Hawkeye Community College $35 million bond issue referendum passes with 75% approval
WATERLOO — Voters overwhelmingly approved Hawkeye Community College’s $35 million bond referendum Tuesday in support of three future facility projects that come with expectations of bolstering Iowa’s workforce and addressing community needs.
According to unofficial results, the measure passed with the 4,562 votes, or 75.2%. A total of 6,063 people voted during the special election across all or parts of Benton, Black Hawk, Bremer, Buchanan, Butler, Chickasaw, Fayette, Floyd, Grundy and Tama counties.
At least 60% of voters needed to approve of the bond measure for it to pass. President Todd Holcomb said he felt “humbled that the community believes in us.”
“We’re very excited. It’s a vote of confidence in our college and the future plans to meet the needs of our students and our business and industry partners,” he said moments after the results came in.
It will have no effect on residents’ property tax rate because it’s a 10-year renewal of the levy already in place through the year 2025. Currently, the owner of a $200,000 home pays $2.40 per month.
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As part of the first phase, Butler Hall will be renovated and expanded to increase offerings and better accommodate vocational and trades programs, apprenticeships, and certifications under one roof.
The phase also includes renovations in Bremer Hall for a STEM Learning Center. It will be an accredited “Challenger Center” utilized by school districts across the state to engage middle and high school students in space exploration and get them excited about science, technology, math and engineering early in their lives.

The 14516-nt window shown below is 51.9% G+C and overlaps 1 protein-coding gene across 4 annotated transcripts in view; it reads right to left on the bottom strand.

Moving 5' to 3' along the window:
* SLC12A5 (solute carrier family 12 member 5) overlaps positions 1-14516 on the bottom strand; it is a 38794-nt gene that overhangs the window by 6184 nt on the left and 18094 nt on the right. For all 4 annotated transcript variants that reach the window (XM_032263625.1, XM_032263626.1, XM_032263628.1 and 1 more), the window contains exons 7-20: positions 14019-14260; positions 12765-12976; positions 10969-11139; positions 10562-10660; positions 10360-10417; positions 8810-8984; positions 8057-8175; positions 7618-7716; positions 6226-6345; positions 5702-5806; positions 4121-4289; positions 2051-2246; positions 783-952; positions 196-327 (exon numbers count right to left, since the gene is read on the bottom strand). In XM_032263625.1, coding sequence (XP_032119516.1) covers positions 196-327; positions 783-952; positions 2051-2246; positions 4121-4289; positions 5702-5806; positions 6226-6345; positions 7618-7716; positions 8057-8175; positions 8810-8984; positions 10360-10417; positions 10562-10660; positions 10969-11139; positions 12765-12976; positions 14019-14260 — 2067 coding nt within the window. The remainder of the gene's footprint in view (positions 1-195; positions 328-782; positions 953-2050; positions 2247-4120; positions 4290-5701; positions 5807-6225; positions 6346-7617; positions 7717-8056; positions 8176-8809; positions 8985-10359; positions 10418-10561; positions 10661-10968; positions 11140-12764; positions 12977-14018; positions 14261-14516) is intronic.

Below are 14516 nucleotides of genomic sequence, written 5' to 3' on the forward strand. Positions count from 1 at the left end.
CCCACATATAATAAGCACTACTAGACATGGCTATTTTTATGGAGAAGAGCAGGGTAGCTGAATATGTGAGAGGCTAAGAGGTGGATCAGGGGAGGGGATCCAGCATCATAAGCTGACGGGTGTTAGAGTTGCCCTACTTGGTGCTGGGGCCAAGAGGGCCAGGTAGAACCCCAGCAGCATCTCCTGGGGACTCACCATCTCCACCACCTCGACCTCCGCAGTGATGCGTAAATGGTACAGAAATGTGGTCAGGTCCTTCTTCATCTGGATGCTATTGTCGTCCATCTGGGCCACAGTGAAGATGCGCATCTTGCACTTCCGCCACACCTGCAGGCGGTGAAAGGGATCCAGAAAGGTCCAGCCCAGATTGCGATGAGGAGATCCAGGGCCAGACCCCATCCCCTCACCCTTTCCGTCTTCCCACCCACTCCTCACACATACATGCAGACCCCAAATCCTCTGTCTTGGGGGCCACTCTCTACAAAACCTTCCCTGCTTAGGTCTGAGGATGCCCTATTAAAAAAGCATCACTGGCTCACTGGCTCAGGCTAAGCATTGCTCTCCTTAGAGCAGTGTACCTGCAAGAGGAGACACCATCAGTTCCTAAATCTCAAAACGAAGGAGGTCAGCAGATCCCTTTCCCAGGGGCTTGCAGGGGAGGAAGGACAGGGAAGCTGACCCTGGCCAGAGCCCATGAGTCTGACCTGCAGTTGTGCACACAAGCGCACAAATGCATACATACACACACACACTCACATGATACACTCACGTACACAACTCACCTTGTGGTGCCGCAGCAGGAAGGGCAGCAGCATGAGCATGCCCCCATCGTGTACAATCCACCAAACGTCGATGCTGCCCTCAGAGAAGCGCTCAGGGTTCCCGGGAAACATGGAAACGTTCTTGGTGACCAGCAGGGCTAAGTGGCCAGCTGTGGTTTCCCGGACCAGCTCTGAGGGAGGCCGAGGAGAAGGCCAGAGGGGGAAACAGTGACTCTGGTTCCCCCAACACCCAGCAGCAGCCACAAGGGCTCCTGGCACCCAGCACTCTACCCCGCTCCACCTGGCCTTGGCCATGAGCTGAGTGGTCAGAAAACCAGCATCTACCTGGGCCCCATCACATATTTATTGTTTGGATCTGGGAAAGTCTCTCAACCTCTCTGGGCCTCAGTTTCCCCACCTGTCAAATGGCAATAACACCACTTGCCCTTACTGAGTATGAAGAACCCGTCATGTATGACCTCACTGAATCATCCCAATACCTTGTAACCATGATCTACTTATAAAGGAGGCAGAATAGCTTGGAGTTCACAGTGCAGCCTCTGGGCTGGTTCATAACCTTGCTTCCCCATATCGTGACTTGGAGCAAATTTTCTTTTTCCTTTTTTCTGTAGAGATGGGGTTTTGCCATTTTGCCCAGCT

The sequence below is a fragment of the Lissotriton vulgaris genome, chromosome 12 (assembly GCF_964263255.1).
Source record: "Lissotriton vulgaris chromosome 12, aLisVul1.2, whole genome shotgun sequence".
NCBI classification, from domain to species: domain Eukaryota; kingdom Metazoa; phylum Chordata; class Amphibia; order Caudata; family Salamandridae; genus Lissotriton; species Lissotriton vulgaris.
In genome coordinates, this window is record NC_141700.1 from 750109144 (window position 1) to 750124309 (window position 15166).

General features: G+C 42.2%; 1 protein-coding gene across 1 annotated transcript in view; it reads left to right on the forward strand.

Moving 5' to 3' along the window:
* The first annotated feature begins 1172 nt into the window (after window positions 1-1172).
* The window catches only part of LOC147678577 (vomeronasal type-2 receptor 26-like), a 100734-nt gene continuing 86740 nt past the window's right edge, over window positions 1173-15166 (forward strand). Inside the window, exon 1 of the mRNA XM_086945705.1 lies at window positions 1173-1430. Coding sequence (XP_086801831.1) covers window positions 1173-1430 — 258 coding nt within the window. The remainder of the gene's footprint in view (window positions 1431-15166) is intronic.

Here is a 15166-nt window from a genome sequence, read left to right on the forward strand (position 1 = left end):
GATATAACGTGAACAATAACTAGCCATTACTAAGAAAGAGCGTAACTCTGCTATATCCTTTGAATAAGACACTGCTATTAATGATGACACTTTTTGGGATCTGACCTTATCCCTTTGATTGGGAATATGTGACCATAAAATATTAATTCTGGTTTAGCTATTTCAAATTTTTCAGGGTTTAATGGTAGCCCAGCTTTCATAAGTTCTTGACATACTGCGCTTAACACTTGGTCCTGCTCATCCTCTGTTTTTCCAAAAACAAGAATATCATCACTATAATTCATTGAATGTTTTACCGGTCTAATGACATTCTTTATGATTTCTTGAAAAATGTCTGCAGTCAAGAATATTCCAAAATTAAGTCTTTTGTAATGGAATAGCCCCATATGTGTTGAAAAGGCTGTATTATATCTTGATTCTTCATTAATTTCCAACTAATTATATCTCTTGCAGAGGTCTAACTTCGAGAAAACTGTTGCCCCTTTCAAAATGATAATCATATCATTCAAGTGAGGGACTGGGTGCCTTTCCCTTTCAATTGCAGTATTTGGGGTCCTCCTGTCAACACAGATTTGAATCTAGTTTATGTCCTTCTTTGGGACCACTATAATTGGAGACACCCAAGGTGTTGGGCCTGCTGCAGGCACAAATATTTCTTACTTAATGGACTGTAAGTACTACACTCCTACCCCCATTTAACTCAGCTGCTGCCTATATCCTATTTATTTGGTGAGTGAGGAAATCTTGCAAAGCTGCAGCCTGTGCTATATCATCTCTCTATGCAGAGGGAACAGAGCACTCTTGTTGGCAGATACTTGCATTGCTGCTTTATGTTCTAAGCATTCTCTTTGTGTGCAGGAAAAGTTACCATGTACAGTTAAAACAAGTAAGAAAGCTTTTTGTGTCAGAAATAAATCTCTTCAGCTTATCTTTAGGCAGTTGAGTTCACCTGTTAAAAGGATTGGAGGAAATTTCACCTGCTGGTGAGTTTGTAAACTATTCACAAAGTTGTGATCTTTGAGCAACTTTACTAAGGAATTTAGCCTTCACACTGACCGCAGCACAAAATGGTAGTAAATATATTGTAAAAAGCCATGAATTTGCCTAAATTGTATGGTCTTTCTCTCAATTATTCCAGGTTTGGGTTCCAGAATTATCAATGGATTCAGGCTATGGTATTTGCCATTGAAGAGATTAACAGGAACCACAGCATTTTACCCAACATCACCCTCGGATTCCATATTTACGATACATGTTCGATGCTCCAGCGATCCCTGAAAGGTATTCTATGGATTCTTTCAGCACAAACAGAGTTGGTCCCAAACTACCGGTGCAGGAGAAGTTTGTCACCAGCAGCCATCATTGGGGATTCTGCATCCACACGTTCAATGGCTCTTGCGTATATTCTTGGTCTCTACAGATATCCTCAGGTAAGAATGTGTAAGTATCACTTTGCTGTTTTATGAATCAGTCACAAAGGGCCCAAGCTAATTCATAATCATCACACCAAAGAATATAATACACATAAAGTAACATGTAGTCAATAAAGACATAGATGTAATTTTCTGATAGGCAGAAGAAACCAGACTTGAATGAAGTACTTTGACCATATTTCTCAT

Two to three years after those two projects are completed, the second phase will focus on the expansion of the college’s law enforcement training program, currently housed in Chickasaw Hall and north of the college’s Regional Transportation Training Center, which is south of the main campus.
Darrel Wenzel moved to the Cedar Valley in 1992 and has led the municipal utility for the past nine years.
The projects are part of Hawkeye’s master facilities plan, the result of a multi-year development process to identify the facilities needed to best meet student and community needs.
Holcomb said the referendum’s approval will bring to life the master plan and allow for Butler Hall’s renovation to move forward. That project is estimated to be funded with $20 million of bond proceeds. Holcomb noted that he’s especially looking forward to “inserting technology into its classroom” that wouldn’t otherwise have been possible.
The episode unraveled at 4:45 p.m. Saturday when a neighbor called police to report vandalism.
It also allows the college to begin shaping its fundraising plans and determining how much of the projects must be covered by private donations, he said.
“The projects are about meeting the workforce needs, and retaining the talent that is already here,” Holcomb said.